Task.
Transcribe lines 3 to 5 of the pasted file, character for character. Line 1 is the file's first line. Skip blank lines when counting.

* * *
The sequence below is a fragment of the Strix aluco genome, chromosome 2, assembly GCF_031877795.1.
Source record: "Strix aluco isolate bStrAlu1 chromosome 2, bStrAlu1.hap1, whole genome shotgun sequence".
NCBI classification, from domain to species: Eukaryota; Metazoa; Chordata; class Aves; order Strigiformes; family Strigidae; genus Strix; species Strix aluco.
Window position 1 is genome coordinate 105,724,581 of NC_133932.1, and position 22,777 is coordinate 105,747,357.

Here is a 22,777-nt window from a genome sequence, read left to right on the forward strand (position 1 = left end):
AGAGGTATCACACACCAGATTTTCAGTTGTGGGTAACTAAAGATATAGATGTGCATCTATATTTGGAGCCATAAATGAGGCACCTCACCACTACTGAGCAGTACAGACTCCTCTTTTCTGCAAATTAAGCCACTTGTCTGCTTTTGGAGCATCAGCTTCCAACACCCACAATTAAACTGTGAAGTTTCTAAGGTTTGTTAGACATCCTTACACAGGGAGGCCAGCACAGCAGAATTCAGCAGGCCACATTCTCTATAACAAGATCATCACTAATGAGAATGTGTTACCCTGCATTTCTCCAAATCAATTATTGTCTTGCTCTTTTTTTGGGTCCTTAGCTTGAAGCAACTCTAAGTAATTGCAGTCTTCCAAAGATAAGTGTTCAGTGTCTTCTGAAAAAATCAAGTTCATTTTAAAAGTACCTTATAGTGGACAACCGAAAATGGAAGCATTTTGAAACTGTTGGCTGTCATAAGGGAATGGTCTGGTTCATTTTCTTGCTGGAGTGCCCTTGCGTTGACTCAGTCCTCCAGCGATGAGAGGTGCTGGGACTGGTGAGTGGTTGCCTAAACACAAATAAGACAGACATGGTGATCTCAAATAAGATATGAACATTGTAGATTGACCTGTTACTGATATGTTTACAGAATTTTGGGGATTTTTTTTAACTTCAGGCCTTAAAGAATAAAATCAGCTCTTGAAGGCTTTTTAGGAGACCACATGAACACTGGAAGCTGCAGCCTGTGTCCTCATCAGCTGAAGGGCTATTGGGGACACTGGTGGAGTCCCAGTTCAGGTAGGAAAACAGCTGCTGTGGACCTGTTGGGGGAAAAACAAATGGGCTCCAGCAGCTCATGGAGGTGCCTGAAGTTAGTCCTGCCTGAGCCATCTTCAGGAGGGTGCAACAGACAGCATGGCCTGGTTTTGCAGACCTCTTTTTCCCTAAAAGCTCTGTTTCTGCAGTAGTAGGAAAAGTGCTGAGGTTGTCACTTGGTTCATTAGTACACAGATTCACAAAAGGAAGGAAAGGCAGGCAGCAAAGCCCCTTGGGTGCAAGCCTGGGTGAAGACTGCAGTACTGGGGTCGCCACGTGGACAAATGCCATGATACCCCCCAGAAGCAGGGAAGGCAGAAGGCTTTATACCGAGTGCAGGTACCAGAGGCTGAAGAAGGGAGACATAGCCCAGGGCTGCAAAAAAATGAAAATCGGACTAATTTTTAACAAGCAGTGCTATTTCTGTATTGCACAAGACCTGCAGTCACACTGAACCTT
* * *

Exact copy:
NCBI classification, from domain to species: Eukaryota; Metazoa; Chordata; class Aves; order Strigiformes; family Strigidae; genus Strix; species Strix aluco.
Window position 1 is genome coordinate 105,724,581 of NC_133932.1, and position 22,777 is coordinate 105,747,357.

Here is a 22,777-nt window from a genome sequence, read left to right on the forward strand (position 1 = left end):